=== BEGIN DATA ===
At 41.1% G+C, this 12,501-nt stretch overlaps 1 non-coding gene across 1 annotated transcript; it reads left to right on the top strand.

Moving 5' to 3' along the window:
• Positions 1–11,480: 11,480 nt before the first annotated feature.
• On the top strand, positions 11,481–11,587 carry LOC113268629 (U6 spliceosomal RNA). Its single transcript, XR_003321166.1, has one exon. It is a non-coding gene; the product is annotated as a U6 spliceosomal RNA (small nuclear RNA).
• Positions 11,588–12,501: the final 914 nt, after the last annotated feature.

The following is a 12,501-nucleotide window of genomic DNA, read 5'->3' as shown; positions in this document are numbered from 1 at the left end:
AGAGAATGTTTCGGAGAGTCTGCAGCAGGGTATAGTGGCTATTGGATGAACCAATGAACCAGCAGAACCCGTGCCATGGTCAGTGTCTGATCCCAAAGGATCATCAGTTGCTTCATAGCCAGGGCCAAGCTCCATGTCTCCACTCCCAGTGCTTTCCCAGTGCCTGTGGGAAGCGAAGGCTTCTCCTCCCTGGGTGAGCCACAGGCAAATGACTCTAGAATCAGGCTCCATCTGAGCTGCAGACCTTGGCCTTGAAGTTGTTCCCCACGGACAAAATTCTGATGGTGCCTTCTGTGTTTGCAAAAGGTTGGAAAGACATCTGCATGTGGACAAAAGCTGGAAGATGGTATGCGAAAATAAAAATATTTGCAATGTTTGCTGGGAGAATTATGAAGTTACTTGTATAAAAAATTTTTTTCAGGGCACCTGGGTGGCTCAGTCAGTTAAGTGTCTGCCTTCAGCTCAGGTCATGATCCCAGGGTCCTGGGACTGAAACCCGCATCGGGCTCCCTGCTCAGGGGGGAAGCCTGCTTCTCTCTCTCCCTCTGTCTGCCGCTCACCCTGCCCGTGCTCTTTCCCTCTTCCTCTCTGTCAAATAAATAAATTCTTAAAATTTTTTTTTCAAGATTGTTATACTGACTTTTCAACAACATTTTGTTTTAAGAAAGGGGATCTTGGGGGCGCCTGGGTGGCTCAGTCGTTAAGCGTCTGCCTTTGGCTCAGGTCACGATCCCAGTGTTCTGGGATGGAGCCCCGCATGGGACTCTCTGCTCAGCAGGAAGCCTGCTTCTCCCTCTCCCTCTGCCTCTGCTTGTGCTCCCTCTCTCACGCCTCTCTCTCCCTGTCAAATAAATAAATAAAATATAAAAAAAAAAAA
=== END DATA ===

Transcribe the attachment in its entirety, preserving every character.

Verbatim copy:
At 41.1% G+C, this 12,501-nt stretch overlaps 1 non-coding gene across 1 annotated transcript; it reads left to right on the top strand.

Moving 5' to 3' along the window:
• Positions 1–11,480: 11,480 nt before the first annotated feature.
• On the top strand, positions 11,481–11,587 carry LOC113268629 (U6 spliceosomal RNA). Its single transcript, XR_003321166.1, has one exon. It is a non-coding gene; the product is annotated as a U6 spliceosomal RNA (small nuclear RNA).
• Positions 11,588–12,501: the final 914 nt, after the last annotated feature.

The following is a 12,501-nucleotide window of genomic DNA, read 5'->3' as shown; positions in this document are numbered from 1 at the left end:
AGAGAATGTTTCGGAGAGTCTGCAGCAGGGTATAGTGGCTATTGGATGAACCAATGAACCAGCAGAACCCGTGCCATGGTCAGTGTCTGATCCCAAAGGATCATCAGTTGCTTCATAGCCAGGGCCAAGCTCCATGTCTCCACTCCCAGTGCTTTCCCAGTGCCTGTGGGAAGCGAAGGCTTCTCCTCCCTGGGTGAGCCACAGGCAAATGACTCTAGAATCAGGCTCCATCTGAGCTGCAGACCTTGGCCTTGAAGTTGTTCCCCACGGACAAAATTCTGATGGTGCCTTCTGTGTTTGCAAAAGGTTGGAAAGACATCTGCATGTGGACAAAAGCTGGAAGATGGTATGCGAAAATAAAAATATTTGCAATGTTTGCTGGGAGAATTATGAAGTTACTTGTATAAAAAATTTTTTTCAGGGCACCTGGGTGGCTCAGTCAGTTAAGTGTCTGCCTTCAGCTCAGGTCATGATCCCAGGGTCCTGGGACTGAAACCCGCATCGGGCTCCCTGCTCAGGGGGGAAGCCTGCTTCTCTCTCTCCCTCTGTCTGCCGCTCACCCTGCCCGTGCTCTTTCCCTCTTCCTCTCTGTCAAATAAATAAATTCTTAAAATTTTTTTTTCAAGATTGTTATACTGACTTTTCAACAACATTTTGTTTTAAGAAAGGGGATCTTGGGGGCGCCTGGGTGGCTCAGTCGTTAAGCGTCTGCCTTTGGCTCAGGTCACGATCCCAGTGTTCTGGGATGGAGCCCCGCATGGGACTCTCTGCTCAGCAGGAAGCCTGCTTCTCCCTCTCCCTCTGCCTCTGCTTGTGCTCCCTCTCTCACGCCTCTCTCTCCCTGTCAAATAAATAAATAAAATATAAAAAAAAAAAA